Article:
Opinion: De Gea, Henderson and Manchester United’s fear of the unknown

Twenty-four hours before Sheffield United could take the pitch at Old Trafford without Dean Henderson, ESPN FC Mark Ogden was reporting Manchester United had given David de Gea 12 months to return to top form. Ogden understood that, should the Spaniard do so, he’d be in the “driver’s seat” in the race to be United’s No.1 for the foreseeable future. It’s a shame Premier League rules prevent a professional on loan from competing against his parent club. Were the 23-year-old Cumbrian eligible, Red Devils’ fans could see the two keepers on the same pitch and judge for themselves between the pair.

As it stands, Ole Gunnar Solskjaer apparently rates the 29-year-old Spaniard well ahead of the young academy product who spent the past three seasons toiling in the footballing wilderness.

“It’s a different job to be playing for Sheffield United and for Manchester United. The two years [Henderson] has had [at Sheffield United] have been fantastic development. He’s learning all the time, he’s a passionate keeper, developing with good coaching. One day he’ll be England No. 1 and United No. 1 and he needs to keep developing.” GOAL(Quotes via )

First, Henderson’s timetable for becoming the Three Lions first-choice is irrelevant to the conversation. How much stick did former Chelsea boss Maurizio Sarri take for failing to give Callum Hudson-Odoi a Premier League start before his full England debut? Solskjaer’s only concern is whether his youngster can handle the responsibility between the sticks at Old Trafford, not Wembley. Well that and whether the manager has the balls to give him an opportunity.

Second, what is the real difference between being the keeper at Bramall Lane rather than in Manchester?

I promise you it’s not all that tradition we like to throw in rivals’ faces. Twenty league titles, three European Cups and a boatload of domestic cups, I know the club line. But United haven’t topped the division or been a contender in Europe’s premier competition since Sir Alex Ferguson retired.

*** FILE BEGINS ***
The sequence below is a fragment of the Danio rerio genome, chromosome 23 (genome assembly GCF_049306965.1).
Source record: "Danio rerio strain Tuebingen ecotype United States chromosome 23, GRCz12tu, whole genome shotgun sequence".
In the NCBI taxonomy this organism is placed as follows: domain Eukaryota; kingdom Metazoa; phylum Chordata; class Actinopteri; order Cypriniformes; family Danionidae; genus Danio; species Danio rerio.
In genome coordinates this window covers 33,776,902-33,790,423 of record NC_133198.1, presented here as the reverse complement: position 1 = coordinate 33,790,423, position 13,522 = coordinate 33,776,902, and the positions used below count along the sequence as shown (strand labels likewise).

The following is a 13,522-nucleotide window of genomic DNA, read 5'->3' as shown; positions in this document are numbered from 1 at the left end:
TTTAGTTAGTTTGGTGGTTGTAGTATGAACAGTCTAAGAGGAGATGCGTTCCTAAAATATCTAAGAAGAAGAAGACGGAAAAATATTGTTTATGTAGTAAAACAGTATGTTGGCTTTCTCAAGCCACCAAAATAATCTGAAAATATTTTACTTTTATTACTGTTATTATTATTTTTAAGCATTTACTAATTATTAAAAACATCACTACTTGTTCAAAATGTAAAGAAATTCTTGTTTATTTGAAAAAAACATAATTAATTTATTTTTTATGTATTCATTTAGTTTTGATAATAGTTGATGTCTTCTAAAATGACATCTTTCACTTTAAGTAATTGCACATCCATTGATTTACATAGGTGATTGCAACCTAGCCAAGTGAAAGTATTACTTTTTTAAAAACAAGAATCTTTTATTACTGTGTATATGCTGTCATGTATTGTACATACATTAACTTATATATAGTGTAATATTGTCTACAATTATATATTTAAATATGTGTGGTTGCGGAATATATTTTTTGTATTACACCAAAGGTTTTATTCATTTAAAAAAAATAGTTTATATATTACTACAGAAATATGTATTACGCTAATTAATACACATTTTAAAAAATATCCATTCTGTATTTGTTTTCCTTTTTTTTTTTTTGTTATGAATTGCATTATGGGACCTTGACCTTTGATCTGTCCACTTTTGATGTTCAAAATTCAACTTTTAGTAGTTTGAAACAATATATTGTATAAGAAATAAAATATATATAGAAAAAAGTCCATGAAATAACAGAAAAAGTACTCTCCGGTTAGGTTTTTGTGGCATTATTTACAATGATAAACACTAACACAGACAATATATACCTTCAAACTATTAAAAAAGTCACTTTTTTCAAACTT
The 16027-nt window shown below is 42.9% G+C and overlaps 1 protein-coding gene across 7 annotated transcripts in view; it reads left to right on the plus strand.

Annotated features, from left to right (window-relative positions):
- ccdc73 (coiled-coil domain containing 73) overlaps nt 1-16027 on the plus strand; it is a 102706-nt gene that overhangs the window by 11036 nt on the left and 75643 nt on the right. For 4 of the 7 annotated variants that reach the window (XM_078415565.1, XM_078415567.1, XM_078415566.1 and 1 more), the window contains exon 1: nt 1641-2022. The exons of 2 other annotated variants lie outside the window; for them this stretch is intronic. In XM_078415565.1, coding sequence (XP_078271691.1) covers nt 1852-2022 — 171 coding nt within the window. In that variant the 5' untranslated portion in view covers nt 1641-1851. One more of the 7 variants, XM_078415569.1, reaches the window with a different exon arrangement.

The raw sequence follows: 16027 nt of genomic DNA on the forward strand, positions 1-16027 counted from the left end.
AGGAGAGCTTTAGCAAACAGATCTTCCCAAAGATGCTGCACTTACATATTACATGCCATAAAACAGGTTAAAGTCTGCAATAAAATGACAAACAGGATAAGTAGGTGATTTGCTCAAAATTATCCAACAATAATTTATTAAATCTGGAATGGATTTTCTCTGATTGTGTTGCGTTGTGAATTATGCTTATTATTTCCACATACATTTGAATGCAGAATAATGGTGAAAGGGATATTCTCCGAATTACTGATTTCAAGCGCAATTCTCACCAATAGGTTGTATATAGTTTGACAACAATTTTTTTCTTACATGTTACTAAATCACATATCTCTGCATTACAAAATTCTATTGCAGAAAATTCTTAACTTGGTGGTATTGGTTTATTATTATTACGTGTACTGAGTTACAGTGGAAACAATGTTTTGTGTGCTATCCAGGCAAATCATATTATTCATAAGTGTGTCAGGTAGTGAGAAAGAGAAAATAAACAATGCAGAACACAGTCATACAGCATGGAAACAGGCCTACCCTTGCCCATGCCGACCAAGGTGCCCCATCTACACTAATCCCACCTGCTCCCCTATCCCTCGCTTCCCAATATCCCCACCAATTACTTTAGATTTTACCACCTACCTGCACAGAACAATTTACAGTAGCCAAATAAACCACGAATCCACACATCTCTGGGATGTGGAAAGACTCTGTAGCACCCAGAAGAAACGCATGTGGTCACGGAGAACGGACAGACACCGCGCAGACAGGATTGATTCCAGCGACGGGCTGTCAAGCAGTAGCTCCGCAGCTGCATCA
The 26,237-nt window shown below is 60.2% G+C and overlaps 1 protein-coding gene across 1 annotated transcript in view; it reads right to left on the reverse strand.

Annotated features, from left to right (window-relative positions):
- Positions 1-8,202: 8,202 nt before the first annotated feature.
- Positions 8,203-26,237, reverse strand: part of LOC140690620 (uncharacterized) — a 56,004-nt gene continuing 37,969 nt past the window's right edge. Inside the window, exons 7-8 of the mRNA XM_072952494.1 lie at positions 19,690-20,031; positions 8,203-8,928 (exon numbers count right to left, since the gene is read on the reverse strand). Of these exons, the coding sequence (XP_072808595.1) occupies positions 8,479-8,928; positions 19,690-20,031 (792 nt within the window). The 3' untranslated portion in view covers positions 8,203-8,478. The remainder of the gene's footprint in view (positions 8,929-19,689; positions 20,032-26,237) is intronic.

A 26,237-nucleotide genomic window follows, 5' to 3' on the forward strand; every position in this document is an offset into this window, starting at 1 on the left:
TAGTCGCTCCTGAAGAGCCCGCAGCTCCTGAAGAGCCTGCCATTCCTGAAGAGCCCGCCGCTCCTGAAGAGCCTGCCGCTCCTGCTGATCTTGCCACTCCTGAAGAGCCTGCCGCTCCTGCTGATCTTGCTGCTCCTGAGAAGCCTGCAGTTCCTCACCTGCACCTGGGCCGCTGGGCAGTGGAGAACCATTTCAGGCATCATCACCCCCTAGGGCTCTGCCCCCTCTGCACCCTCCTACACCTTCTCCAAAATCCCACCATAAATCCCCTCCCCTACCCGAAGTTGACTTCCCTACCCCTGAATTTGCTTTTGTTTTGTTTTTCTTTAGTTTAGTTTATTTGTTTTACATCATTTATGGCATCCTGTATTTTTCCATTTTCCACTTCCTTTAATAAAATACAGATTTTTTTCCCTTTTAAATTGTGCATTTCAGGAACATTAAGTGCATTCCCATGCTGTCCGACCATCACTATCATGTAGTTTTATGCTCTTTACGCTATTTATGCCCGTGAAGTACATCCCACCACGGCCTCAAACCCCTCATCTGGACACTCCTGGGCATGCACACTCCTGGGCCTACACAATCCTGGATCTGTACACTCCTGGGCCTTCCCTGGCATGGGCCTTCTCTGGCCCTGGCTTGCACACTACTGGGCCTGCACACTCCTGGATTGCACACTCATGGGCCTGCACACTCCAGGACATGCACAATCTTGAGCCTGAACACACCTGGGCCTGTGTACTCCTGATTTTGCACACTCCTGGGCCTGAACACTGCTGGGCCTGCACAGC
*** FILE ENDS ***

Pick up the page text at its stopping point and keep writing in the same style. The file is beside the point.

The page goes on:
Yes, they won the Europa League in 2017 under Jose Mourinho and are in with a shout to do so again this term with Solskjaer at the helm. But when one doesn’t rate the Blades in comparison to the Reds, how can one try to sneak the continent’s red-headed stepchild of a tournament into the conversation, especially when De Gea rides the bench on Thursday evenings? He only started three matches during the 2016/17 run, all in the group stage. Mourinho trusted the man who did the heavy lifting, Sergio Romero, against Ajax in the final. In truth, the Europa League proves the club can win trophies without their beloved Madrileno.

The primary question in football remains what have you done for me lately? Not a lot is the answer when it comes to Manchester United with David de Gea as the last line of defence. When you have dynamite in a bottle, why waste any time on a star whose reputation is fizzing out?

The table doesn’t lie. At the moment, Ole’s United bear a closer resemblance to Chris Wilder’s debutantes than Pep Guardiola’s City or Jurgen Klopp’s Liverpool. Going into Wednesday evening’s affair, two points and three goals conceded separate the sides. The Reds stand higher but the Blades are more resilient.

How should that be applied to the two keepers? Consider that United score half again as many goals as their eponymous rivals [45:30]. The data suggests it’s easier, not more onerous, to command the box in front of the Stretford End. Yet, the four-time Sir Matt Busby Player of the Year and three-time United Players’ POTY struggles.

The duo’s personal numbers are brutally honest too. In Manchester, De Gea enjoys more margin for error and, for the past two seasons, he’s required it. In contrast, Henderson can’t step awry in Sheffield and doesn’t. Football Reference reveals he surrenders 0.86 goals per 90, second-best in the league this term, compared to De Gea’s 1.03, only good enough for sixth. The Premier League website tells us on the down-low that De Gea has made three errors leading to goals, joint-second-worst in the division [sorry, Martin Dubravka] whereas Henderson has made just the one. We know that De Gea can play at an elite level. We’re also painfully aware he can crack under pressure. To date, Henderson’s game shows virtually no stress.

With two immensely talented keepers on the books, United is in a position to sell. They’ll make far more profit by letting the Spaniard go and, should they keep him, will require a successor much sooner than if they install Henderson as the No.1 for 2020/21. From a cost-effective standpoint, the younger man offers more value even if De Gea suddenly rediscovers his best form.

The only thing Dean Henderson hasn’t done is play for United’s first team. If we’re being honest, all that holds him back is management’s reluctance to take a chance. It’s a shame, because if I asked you to sum up Sir Alex Ferguson’s title-winning sides in a single word, I’m betting it would be fearless.

Read More: Premier League Predictions: Manchester United to prove too strong for Wilder’s Blades

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